Here's what I learned: Don't get into arguments, online or otherwise, with people about politics. It's a waste of good work time and it changes no-one's mind. Civil discourse is the first casualty, and when accusations and epithets start flying, things get very nasty, very quickly.
I eventually just removed myself from the crossfire. This tended to annoy people, who accused me of being cowardly or perhaps not having statistics to back up my arguments. Nope: I just don't want to get into a debate with you, that's all.


Here's hoping you had a peaceful Thanksgiving. We had a small and relaxed gathering at my parents' wonderful new home: a Butterball turkey that my mother said was the cleanest she had ever cooked in her 59 years of making Thanksgiving dinner, stuffing (yes, inside the turkey, thank you very much), brown rice, green beans, salad and rolls.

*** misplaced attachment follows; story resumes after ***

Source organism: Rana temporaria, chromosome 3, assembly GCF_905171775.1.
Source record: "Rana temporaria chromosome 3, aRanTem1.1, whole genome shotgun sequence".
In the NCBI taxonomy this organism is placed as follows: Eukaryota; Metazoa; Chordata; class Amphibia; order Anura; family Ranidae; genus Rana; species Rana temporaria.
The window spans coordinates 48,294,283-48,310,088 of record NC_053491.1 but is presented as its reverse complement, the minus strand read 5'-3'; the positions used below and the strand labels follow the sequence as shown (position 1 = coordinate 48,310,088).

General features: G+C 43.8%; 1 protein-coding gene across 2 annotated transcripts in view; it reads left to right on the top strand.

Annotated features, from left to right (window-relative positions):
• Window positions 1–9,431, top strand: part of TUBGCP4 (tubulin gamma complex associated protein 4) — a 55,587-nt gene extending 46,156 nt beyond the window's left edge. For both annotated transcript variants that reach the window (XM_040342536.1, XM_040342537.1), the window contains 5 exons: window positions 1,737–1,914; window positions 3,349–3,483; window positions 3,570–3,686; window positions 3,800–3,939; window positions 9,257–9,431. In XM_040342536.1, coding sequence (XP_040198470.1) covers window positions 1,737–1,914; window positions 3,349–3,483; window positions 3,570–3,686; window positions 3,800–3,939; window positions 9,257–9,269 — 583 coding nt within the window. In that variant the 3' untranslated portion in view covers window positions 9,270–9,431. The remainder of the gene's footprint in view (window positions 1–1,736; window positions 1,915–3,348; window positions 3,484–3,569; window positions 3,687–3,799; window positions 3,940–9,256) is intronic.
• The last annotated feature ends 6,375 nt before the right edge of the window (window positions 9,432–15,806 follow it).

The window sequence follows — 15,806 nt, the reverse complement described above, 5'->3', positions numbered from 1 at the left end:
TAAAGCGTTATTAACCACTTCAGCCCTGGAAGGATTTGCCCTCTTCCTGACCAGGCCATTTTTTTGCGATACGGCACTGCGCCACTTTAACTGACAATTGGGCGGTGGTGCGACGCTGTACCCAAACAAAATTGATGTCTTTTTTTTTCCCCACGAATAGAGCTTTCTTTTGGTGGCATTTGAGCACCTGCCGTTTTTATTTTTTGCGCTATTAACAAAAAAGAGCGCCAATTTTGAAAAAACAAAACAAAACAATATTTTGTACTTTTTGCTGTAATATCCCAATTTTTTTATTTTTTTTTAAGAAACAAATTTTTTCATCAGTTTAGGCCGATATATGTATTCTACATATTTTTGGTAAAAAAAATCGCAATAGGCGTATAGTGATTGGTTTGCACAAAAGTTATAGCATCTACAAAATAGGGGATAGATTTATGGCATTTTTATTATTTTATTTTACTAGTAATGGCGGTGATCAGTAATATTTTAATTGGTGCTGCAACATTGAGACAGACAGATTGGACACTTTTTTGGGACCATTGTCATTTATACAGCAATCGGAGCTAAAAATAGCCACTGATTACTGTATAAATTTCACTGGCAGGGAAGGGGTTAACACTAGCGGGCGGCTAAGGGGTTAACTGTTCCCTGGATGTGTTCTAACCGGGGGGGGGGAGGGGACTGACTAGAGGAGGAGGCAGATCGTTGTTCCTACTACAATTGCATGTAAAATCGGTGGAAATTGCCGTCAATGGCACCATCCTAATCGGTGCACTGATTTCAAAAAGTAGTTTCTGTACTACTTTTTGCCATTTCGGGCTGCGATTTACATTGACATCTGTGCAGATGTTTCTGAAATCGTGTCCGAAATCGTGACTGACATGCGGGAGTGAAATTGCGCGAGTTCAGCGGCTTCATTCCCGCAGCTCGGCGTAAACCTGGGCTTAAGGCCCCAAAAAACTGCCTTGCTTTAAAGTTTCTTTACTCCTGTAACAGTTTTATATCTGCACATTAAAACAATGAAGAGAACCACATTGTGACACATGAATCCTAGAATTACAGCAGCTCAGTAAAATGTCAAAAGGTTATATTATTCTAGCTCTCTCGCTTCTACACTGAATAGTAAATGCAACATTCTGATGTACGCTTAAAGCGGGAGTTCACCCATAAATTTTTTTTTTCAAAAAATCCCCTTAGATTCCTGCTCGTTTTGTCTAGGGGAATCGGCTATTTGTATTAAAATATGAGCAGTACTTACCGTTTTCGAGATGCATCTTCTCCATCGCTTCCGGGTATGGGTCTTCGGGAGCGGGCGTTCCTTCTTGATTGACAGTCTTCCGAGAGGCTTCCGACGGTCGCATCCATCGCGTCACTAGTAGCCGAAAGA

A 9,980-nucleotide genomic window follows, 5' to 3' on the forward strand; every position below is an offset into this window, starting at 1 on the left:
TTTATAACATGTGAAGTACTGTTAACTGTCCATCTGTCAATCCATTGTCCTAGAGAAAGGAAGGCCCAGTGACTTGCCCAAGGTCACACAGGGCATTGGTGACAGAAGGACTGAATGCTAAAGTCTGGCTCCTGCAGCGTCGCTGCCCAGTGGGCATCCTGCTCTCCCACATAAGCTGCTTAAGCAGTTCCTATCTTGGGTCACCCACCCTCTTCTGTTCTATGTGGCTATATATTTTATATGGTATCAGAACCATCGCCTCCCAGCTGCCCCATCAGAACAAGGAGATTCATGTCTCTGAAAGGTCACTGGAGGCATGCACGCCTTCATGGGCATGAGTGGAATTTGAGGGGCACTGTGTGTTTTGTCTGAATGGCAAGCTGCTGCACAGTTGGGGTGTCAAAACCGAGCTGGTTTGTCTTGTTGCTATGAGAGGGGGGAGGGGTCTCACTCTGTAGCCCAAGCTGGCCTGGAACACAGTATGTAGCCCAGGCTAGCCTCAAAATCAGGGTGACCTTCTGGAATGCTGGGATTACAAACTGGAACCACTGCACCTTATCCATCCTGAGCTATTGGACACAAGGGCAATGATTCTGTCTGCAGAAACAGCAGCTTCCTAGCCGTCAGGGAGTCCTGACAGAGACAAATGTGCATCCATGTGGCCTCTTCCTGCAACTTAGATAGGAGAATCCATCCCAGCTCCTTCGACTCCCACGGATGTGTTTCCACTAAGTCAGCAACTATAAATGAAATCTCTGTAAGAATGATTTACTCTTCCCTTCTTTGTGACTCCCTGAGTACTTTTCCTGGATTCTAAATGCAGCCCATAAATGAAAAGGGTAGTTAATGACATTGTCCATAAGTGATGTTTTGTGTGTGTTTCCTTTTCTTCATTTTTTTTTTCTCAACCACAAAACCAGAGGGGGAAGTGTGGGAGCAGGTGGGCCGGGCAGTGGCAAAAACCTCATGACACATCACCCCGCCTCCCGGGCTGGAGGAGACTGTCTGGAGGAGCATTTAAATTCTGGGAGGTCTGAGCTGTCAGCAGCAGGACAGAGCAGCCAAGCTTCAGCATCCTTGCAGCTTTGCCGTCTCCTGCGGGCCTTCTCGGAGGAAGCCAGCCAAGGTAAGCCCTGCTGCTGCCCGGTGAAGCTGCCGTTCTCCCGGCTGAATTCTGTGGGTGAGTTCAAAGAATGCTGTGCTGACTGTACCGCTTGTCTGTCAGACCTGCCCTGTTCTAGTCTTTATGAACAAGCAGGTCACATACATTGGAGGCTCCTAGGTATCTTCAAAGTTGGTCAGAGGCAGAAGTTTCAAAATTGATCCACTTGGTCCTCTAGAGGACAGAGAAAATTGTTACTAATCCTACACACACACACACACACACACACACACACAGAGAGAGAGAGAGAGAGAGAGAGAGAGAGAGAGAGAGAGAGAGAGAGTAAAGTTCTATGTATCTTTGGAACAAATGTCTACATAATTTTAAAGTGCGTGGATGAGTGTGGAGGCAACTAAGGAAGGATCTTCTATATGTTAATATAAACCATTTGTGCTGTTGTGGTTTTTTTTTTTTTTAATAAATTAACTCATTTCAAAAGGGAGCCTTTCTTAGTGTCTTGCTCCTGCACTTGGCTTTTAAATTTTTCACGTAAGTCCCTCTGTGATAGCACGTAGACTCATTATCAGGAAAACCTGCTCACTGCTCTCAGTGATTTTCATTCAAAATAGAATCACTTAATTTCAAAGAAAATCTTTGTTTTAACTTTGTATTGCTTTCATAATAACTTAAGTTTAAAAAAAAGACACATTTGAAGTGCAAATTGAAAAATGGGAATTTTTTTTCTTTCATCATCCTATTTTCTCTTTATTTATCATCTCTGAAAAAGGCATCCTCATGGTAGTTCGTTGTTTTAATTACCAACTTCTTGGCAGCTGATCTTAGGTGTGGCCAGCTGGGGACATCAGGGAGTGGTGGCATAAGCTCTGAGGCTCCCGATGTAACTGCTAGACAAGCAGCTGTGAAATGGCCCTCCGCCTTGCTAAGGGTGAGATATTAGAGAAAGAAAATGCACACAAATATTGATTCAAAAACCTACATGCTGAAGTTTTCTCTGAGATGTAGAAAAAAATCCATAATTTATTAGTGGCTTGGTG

For dessert I was asked to bring cookies. I had planned to make pecan snowballs and ginger snaps, but on Wednesday evening my mother just happened to say, "You know, Tilda, your father loves those chocolate cookies you make." Fortunately I had all the ingredients for my triple chocolate/cinammon/walnut cookies on hand, and I baked a batch on Thanksgiving morning.
(I'm glad to share recipes; just email me at
After our early dinner we watched the Washington/Dallas football game, which was about the best contest you can imagine for holiday viewing: exciting and actually suspenseful.
I know a lot of people who got up before dawn on "Black Friday" to do some serious shopping, but not me. Actually I can't think of much I'd less enjoy than fighting hyped-up crowds at a mall. I worked, cleaned up the yard a little bit, and played tennis (in late November!), much more my speed.
On Facebook, the line where you post your status normally says, "What's on your mind?" On Thanksgiving they changed it to, "What are you thankful for?" My response: "Health, family, home and friendships: old ones, new ones and renewed ones."